As a teenager, my imagination was never anything less than vivid. I daydreamed my way through more than one Spanish class imagining myself inhabiting the world of whichever science fiction book or story I was currently reading. My imagination really took flight when I discovered the existence of science fiction magazines through Isaac Asimov’s various reminiscences about the field. It wasn’t much of a leap from thinking about the wonders of FTL and ansibles and time travel and neutron stars to imagining that in the aeries of Manhattan the editors of those noble magazines inhabited lofty palatial offices that were furnished in leather upholstery and cherry wood bookcases. I don’t know what I thought the magazines would look like, but I was sure they would be wondrous and magical. Of course, there were none to be found at the local drugstore in my suburban town. I had to search through the racks in a giant newsstand in metropolitan Springfield, Massachusetts, for my very first copies of Analog and The Magazine of Fantasy & Science Fiction.
While I don’t recall exactly what I was expecting to find, I can remember the tiny pang of disappointment that hit me when I realized the magazines were so . . . little. It had never occurred to me that the vehicles that held the gigantic ideas and myriad unfathomable aliens that inspired my daydreams weren’t much larger than the TV Guide my parents subscribed to. Still, it wasn’t long before these digest-sized magazines had completely charmed me. After all, it wasn’t the magazines’ prosaic physical dimensions that were important. It was the weird dimensions explored in the stories, the concepts and the characters that dwelt within the magazines that mattered to me.
By the time I’d discovered Amazing and Fantastic and Galaxy and If, I had become so comfortable with these little magazines, that I’m sure one part of my mind believed the digest was the inevitable and most appropriate size for a science fiction or fantasy magazine. I didn’t know these magazines had and continued to come in all different sizes. Analog, in its earliest incarnation as Astounding Stories, had begun life in the standard seven-by-ten inch pulp format. While most genre magazines were published in the pulp format for several decades, this wasn’t true for all of them. According to Mike Ashley’s history of early SF magazines, The Time Machine, Hugo Gernsback’s Amazing started out as a bedsheet-size magazine (around nine-by-twelve inches) that was roughly the same size as the old Life magazine. Astounding experimented with a similar large format for about eighteen months in the early forties. A short time later, though, it converted to a smaller (five-and-three-eighths by seven-and-three-eights inch) format, making it the first digest-sized science fiction magazine. Under Condé Nast’s ownership, Analog took a brief detour into the standard size of most of today’s nonfiction magazines (eight and a half by eleven inches), but it had pretty much settled back into the digest format by the mid-sixties.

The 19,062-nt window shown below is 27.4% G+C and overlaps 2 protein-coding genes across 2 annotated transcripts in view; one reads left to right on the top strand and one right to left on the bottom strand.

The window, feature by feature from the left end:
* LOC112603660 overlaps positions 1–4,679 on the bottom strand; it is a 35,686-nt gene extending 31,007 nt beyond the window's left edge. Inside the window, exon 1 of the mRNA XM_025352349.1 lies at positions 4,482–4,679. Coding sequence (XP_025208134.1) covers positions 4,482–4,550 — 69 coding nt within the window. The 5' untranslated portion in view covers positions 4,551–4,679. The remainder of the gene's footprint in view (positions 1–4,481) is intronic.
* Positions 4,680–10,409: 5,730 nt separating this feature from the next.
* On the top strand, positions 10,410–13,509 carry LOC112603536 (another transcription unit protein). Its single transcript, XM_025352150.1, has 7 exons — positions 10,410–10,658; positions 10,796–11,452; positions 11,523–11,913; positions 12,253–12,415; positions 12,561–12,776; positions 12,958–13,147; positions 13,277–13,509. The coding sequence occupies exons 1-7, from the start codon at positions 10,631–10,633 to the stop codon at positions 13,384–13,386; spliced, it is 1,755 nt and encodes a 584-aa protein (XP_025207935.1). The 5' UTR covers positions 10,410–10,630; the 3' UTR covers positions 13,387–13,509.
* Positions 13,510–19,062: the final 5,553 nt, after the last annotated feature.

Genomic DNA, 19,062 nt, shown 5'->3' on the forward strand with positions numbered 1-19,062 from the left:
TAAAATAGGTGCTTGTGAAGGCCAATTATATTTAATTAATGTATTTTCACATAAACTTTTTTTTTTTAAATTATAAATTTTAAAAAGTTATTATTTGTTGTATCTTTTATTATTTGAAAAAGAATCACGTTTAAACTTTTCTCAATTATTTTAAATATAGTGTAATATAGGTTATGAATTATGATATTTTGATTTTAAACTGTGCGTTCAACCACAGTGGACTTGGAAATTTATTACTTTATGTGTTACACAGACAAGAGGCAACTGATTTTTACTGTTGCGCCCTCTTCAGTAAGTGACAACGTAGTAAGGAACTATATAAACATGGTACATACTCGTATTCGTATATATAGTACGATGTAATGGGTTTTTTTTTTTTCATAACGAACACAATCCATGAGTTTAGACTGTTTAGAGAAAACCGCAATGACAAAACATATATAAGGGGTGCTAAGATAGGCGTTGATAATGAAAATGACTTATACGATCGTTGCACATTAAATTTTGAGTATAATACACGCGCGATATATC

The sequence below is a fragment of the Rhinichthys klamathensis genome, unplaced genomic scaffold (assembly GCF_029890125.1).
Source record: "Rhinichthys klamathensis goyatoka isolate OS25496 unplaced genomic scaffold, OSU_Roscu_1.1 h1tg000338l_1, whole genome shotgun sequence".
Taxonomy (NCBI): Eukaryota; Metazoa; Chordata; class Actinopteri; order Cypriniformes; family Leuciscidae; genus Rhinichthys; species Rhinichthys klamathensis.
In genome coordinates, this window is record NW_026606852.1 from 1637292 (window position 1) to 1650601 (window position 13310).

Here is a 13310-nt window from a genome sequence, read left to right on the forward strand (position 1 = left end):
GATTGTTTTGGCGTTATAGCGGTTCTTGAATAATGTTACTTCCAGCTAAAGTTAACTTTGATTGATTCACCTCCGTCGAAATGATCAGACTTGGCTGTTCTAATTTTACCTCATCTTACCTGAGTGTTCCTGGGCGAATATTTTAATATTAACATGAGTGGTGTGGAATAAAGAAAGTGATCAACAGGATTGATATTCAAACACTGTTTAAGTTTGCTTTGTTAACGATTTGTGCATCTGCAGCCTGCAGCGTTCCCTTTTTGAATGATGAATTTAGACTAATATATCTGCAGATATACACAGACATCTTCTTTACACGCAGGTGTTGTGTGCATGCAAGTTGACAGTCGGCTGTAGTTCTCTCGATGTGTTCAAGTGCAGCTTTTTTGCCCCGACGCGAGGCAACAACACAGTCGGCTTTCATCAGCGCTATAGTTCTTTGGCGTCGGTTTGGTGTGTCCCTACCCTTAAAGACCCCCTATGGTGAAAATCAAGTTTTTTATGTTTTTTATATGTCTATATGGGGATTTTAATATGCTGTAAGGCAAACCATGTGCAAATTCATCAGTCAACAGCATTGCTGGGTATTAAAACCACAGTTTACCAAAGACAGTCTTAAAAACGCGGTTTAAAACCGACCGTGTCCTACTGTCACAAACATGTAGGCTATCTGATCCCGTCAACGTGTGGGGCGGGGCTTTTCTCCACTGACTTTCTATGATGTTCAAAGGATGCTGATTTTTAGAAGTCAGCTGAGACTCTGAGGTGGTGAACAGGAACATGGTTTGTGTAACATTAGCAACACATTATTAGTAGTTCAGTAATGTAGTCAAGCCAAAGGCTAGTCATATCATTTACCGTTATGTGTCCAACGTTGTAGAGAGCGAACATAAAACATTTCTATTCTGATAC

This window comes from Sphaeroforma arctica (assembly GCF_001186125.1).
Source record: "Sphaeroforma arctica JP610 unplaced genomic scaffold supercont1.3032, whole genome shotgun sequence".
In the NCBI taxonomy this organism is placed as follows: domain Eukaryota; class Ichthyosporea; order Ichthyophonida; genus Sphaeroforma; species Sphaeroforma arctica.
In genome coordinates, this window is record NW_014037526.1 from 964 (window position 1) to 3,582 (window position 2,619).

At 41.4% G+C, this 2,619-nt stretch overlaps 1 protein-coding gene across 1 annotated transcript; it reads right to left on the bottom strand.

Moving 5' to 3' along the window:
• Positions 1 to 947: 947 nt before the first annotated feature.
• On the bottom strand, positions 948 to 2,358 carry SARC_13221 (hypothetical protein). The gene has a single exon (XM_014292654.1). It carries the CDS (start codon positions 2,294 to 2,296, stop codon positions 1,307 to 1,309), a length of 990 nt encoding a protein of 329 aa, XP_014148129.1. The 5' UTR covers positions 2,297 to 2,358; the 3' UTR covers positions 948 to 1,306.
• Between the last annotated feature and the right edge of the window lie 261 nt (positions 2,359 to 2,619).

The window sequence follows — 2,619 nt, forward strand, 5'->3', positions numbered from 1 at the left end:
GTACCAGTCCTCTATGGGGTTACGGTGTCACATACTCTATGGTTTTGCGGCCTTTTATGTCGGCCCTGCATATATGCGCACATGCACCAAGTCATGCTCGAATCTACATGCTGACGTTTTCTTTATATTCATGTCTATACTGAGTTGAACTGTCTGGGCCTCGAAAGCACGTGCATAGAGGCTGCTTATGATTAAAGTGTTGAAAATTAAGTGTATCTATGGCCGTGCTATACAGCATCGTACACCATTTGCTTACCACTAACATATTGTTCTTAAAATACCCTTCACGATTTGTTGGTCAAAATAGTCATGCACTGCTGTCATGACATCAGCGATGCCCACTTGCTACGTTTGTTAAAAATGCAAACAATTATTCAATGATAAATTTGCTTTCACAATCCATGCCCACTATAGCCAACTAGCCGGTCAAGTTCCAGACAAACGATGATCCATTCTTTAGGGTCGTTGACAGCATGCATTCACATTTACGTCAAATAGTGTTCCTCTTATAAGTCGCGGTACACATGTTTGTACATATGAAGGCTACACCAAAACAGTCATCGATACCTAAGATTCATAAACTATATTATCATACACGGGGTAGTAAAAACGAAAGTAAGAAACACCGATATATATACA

When Asimov’s was founded in 1976, the fiction digest size had been standardized at five-and-one-eighth by seven-and-five-eights. Asimov’s size was reduced slightly in 1984 and again in 1989 to save on production costs. The second size adjustment meant that our publisher’s four fiction digests were now exactly the same size as the TV Guide and could be produced at the same printer during TV Guide’s down time. In June 1998, we moved to a new printer, and the magazines increased to a non-digest format called an “F-trim size.” Our production circumstances recently changed once again, which is why your new issue of Asimov’s is what’s known in the trade as an “L-trim size” magazine. We have fewer pages now, too, but, because the leaves are larger, we’re only a handful of pages shorter than we were previously. I’ve taken some steps to ensure that the effect this change has on the amount of fiction we can cram into Asimov’s will be minimal.
There are a few things that I now know about science fiction magazines that I didn’t know when I was a teenager. I know that a fiction magazine editor’s office is more likely to contain metal bookcases and Formica desks than designer furniture and that editors don’t usually inhabit palatial offices on the upper floors of midtown-Manhattan offices. I know that SF and fantasy magazines can be full-size periodicals like Interzone, Realms of Fantasy, or Weird Tales; digest magazines like The Magazine of Fantasy & Science Fiction; and in between like Asimov’s and Analog. I know that in a dynamic world almost nothing stays exactly the sameeven TV Guide is now a full-sized magazine. Of course, magazines don’t even have to come in three dimensions anymore. They can exist in electronic form on the internet like Strange Horizons, Jim Baen’s Universe, and Orson Scott Card’s InterGalactic Medicine Show. Even Asimov’s can now be purchased in electronic formats from Fictionwise and for Amazon’s Kindle. I also know that whatever the format, magazines are still an exciting home for fast-paced adventure stories and thoughtful and strange slice of life stories, and they continue to be the place where our imaginations can explore unusual alternate dimensions. I know that this issue of Asimov’s is still the stuff of dreams and nightmares, only now instead of transporting me away from a high-school class, it launches the New York City subway to the stars.